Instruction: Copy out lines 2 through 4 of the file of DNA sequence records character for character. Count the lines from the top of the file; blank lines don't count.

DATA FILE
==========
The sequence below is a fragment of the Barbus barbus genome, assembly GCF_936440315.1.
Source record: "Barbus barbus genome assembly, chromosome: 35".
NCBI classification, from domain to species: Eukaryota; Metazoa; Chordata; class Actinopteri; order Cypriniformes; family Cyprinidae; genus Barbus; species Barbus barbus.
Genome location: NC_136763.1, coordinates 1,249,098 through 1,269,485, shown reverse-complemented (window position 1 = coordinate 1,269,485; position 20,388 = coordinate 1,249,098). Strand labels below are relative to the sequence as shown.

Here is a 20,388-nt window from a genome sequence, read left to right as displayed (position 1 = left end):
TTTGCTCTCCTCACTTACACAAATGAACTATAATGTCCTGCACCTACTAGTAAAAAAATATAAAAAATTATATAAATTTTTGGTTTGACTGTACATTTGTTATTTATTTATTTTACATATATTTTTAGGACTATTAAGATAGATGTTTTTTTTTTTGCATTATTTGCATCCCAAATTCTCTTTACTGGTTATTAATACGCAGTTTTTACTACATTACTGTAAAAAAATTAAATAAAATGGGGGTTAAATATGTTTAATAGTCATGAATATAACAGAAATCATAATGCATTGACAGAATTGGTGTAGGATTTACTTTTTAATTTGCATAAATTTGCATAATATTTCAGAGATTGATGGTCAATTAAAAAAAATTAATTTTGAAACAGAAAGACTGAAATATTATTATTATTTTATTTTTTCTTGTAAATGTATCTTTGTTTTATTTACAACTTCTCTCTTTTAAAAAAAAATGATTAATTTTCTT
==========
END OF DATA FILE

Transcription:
Source record: "Barbus barbus genome assembly, chromosome: 35".
NCBI classification, from domain to species: Eukaryota; Metazoa; Chordata; class Actinopteri; order Cypriniformes; family Cyprinidae; genus Barbus; species Barbus barbus.
Genome location: NC_136763.1, coordinates 1,249,098 through 1,269,485, shown reverse-complemented (window position 1 = coordinate 1,269,485; position 20,388 = coordinate 1,249,098). Strand labels below are relative to the sequence as shown.